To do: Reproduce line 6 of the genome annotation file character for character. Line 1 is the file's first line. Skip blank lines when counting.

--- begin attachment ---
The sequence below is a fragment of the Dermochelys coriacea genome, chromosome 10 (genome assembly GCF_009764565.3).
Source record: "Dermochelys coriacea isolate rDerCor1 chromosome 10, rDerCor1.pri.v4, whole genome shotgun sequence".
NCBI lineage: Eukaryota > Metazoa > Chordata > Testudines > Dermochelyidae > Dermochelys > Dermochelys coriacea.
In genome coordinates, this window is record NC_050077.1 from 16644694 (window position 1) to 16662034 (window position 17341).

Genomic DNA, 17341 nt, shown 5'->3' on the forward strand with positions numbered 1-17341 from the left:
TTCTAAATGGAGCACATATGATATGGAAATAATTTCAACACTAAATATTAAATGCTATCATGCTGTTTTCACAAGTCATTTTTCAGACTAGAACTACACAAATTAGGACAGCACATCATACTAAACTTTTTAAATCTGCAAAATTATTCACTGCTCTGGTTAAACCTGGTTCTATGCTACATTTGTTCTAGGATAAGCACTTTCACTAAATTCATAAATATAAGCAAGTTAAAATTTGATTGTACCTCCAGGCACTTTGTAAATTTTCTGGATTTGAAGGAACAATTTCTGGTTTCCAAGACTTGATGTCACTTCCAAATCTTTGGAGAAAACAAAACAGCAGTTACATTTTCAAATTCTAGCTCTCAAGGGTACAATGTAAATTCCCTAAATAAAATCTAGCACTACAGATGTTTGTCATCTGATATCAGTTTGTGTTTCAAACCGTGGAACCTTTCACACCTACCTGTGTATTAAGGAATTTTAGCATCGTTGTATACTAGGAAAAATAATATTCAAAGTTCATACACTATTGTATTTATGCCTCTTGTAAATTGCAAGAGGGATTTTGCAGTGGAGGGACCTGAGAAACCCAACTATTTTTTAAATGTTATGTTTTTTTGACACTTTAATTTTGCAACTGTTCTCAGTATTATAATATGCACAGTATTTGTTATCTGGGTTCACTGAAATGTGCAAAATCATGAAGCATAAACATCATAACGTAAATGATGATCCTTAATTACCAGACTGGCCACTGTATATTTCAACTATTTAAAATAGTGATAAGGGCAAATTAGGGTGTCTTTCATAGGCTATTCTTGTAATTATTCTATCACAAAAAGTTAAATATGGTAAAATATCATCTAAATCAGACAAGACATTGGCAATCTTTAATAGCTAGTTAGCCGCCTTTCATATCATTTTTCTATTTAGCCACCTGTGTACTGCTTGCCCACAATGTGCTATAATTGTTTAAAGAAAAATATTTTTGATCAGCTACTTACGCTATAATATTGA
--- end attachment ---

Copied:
TTCTAAATGGAGCACATATGATATGGAAATAATTTCAACACTAAATATTAAATGCTATCATGCTGTTTTCACAAGTCATTTTTCAGACTAGAACTACACAAATTAGGACAGCACATCATACTAAACTTTTTAAATCTGCAAAATTATTCACTGCTCTGGTTAAACCTGGTTCTATGCTACATTTGTTCTAGGATAAGCACTTTCACTAAATTCATAAATATAAGCAAGTTAAAATTTGATTGTACCTCCAGGCACTTTGTAAATTTTCTGGATTTGAAGGAACAATTTCTGGTTTCCAAGACTTGATGTCACTTCCAAATCTTTGGAGAAAACAAAACAGCAGTTACATTTTCAAATTCTAGCTCTCAAGGGTACAATGTAAATTCCCTAAATAAAATCTAGCACTACAGATGTTTGTCATCTGATATCAGTTTGTGTTTCAAACCGTGGAACCTTTCACACCTACCTGTGTATTAAGGAATTTTAGCATCGTTGTATACTAGGAAAAATAATATTCAAAGTTCATACACTATTGTATTTATGCCTCTTGTAAATTGCAAGAGGGATTTTGCAGTGGAGGGACCTGAGAAACCCAACTATTTTTTAAATGTTATGTTTTTTTGACACTTTAATTTTGCAACTGTTCTCAGTATTATAATATGCACAGTATTTGTTATCTGGGTTCACTGAAATGTGCAAAATCATGAAGCATAAACATCATAACGTAAATGATGATCCTTAATTACCAGACTGGCCACTGTATATTTCAACTATTTAAAATAGTGATAAGGGCAAATTAGGGTGTCTTTCATAGGCTATTCTTGTAATTATTCTATCACAAAAAGTTAAATATGGTAAAATATCATCTAAATCAGACAAGACATTGGCAATCTTTAATAGCTAGTTAGCCGCCTTTCATATCATTTTTCTATTTAGCCACCTGTGTACTGCTTGCCCACAATGTGCTATAATTGTTTAAAGAAAAATATTTTTGATCAGCTACTTACGCTATAATATTGA